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Changes Affecting Industry Funding of CME Programs

Today’s CME providers face several challenges when it comes to ensuring that their continuing medical education activities remain free of industry involvement. All healthcare professionals must regularly complete CME hours. However, conflicts of interest can exist that could introduce bias into CME. This must be avoided to prevent potentially dangerous effects on patient care. In the recent changes to its five Standards, the ACCME has clear and strictly enforced guidelines that prohibit industry supporters from having any control whatsoever of the CME content being presented. These include planners, speakers, authors, and faculty. Here, we look at the changes that affect the industry funding of continuing medical education programs.

The Major Industry Funding Factors in CME

The role of industry—specifically, pharmaceutical and device manufacturing companies—in underwriting the costs of CME, while firmly accepted, is highly controversial.

According to Dr. Adriane Fugh-Berman, a professor in the Department of Pharmacology and Physiology and the Department of Family Medicine at Georgetown University Medical Center, CME is heavily funded by drug and medical device manufacturers. Since CME is considered education rather than advertising, no country regulates product promotion. Dr. Fugh-Berman reported that CME content analyses showed consistent messaging in industry-funded education. In these instances, it was observed that CME messaging favoring the advantages of sponsoring companies’ drugs—and the disadvantages of competing products— were successful.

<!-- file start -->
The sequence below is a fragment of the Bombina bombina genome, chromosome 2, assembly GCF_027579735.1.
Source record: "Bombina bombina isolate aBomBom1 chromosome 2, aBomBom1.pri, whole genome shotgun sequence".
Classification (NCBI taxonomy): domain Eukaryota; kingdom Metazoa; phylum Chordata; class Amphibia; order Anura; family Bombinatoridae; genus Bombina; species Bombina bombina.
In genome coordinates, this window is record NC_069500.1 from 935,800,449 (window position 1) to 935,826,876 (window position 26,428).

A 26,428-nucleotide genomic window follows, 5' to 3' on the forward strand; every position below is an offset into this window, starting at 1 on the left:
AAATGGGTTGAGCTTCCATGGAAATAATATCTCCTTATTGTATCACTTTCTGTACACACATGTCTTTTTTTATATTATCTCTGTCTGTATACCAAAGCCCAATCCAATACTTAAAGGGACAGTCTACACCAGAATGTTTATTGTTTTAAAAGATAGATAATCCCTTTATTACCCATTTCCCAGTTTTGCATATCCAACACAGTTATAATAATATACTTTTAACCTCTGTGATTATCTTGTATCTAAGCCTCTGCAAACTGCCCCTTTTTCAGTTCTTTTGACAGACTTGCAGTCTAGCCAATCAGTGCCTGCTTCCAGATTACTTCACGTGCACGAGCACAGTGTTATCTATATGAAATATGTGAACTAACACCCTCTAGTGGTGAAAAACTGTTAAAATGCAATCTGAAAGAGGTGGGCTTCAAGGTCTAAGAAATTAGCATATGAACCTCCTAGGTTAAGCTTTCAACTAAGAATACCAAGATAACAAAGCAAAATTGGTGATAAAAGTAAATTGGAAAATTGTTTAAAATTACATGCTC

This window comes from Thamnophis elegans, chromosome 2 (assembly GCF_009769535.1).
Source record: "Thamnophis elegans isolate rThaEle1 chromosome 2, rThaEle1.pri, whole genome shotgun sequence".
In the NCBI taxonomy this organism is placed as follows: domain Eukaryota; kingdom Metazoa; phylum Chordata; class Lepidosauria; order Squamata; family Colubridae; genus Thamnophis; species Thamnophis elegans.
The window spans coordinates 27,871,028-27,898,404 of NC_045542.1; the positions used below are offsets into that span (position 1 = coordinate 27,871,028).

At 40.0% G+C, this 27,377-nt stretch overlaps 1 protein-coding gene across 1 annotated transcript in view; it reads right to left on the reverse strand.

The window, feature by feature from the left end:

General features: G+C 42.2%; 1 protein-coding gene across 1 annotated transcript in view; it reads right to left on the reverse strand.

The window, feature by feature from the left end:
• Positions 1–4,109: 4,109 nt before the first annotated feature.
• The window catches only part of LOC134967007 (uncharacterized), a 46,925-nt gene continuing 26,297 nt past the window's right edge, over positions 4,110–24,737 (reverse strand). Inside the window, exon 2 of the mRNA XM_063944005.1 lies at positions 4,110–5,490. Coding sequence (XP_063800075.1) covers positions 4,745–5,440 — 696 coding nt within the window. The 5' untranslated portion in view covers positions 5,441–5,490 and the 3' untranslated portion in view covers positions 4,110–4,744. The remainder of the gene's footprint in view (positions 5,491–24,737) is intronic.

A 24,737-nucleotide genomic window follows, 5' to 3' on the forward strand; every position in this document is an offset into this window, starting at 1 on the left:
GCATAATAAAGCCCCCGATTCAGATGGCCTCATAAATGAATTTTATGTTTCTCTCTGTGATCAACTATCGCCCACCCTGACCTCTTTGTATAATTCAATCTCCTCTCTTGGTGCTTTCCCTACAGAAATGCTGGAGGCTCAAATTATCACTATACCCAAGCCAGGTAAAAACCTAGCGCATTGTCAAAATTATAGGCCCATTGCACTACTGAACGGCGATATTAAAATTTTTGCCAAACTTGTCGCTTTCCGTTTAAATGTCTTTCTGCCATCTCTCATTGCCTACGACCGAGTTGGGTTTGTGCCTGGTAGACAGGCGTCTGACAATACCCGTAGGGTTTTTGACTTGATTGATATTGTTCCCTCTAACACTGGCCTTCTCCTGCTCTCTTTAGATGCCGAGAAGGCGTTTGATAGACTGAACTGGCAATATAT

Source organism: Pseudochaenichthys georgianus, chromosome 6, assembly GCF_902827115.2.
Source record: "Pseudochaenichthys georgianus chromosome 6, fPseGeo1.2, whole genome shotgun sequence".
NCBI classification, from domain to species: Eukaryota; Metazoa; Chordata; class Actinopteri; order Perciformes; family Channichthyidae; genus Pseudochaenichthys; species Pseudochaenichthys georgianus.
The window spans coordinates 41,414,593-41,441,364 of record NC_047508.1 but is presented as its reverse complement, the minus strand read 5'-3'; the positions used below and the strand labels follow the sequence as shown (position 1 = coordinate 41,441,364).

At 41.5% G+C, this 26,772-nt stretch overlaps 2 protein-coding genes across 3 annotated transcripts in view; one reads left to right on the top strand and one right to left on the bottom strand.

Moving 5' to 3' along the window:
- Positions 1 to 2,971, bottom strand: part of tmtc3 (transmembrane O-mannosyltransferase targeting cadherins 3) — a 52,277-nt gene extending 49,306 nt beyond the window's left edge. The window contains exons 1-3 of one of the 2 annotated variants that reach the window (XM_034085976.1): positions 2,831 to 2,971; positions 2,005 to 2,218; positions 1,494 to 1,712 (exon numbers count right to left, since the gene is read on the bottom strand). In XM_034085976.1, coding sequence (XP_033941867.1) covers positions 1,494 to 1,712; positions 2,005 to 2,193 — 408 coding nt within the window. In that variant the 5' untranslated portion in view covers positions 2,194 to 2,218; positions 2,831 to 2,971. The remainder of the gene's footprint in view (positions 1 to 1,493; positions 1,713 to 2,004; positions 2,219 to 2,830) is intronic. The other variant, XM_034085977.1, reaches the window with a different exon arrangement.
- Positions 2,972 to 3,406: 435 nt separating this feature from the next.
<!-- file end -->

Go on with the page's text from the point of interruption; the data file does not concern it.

What was the result? In one case, an industry-funded CME used messaging about its new antipsychotic drug. The prescribing frequency tripled. This increase continued for over three months when used at the Minneapolis Veteran’s Affairs Medical Center, and it was traced to a grand rounds presentation where the speaker was paid by the drug’s manufacturer.

Furthermore, an earlier study found that following an all-expenses-paid CME conference held at a tropical resort was profitable for the CME’s sponsor: that company’s drugs’ prescription rates more than doubled.

Does this show an issue with industry funding of medical education programs? While relationships between physicians and ineligible companies exist, the ACCME provides strict guidelines around how those relationships evolve. Let’s look at what you should do to avoid any potential problems surrounding your CME-accredited activities and industry funding stemming from ineligible companies.

No Bias Can Be Involved in CME

Physicians must regularly complete CME hours; it’s intended to be intellectually rigorous, evidence based, and free from bias. Any conflicts of interest can introduce bias in CME that could have potentially detrimental effects on patient care.